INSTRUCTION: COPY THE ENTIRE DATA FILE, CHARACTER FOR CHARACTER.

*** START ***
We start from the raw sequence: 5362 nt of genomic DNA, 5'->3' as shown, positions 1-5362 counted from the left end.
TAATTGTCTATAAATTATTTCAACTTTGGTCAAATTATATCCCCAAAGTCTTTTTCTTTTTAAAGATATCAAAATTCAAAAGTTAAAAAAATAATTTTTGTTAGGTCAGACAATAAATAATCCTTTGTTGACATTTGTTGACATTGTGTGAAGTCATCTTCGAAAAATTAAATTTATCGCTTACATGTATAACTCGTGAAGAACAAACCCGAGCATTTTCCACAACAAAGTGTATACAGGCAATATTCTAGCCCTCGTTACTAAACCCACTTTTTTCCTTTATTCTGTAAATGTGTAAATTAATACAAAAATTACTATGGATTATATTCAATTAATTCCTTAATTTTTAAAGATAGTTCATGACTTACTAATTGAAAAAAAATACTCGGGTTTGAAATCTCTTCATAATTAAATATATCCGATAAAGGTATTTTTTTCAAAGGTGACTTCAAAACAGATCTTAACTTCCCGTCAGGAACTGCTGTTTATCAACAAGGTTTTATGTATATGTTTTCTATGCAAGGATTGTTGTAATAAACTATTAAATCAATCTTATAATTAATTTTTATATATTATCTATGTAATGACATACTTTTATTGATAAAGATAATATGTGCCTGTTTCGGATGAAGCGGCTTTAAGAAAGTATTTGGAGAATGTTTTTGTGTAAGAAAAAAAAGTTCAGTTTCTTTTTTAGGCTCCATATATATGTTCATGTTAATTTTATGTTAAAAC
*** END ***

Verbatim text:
We start from the raw sequence: 5362 nt of genomic DNA, 5'->3' as shown, positions 1-5362 counted from the left end.
TAATTGTCTATAAATTATTTCAACTTTGGTCAAATTATATCCCCAAAGTCTTTTTCTTTTTAAAGATATCAAAATTCAAAAGTTAAAAAAATAATTTTTGTTAGGTCAGACAATAAATAATCCTTTGTTGACATTTGTTGACATTGTGTGAAGTCATCTTCGAAAAATTAAATTTATCGCTTACATGTATAACTCGTGAAGAACAAACCCGAGCATTTTCCACAACAAAGTGTATACAGGCAATATTCTAGCCCTCGTTACTAAACCCACTTTTTTCCTTTATTCTGTAAATGTGTAAATTAATACAAAAATTACTATGGATTATATTCAATTAATTCCTTAATTTTTAAAGATAGTTCATGACTTACTAATTGAAAAAAAATACTCGGGTTTGAAATCTCTTCATAATTAAATATATCCGATAAAGGTATTTTTTTCAAAGGTGACTTCAAAACAGATCTTAACTTCCCGTCAGGAACTGCTGTTTATCAACAAGGTTTTATGTATATGTTTTCTATGCAAGGATTGTTGTAATAAACTATTAAATCAATCTTATAATTAATTTTTATATATTATCTATGTAATGACATACTTTTATTGATAAAGATAATATGTGCCTGTTTCGGATGAAGCGGCTTTAAGAAAGTATTTGGAGAATGTTTTTGTGTAAGAAAAAAAAGTTCAGTTTCTTTTTTAGGCTCCATATATATGTTCATGTTAATTTTATGTTAAAAC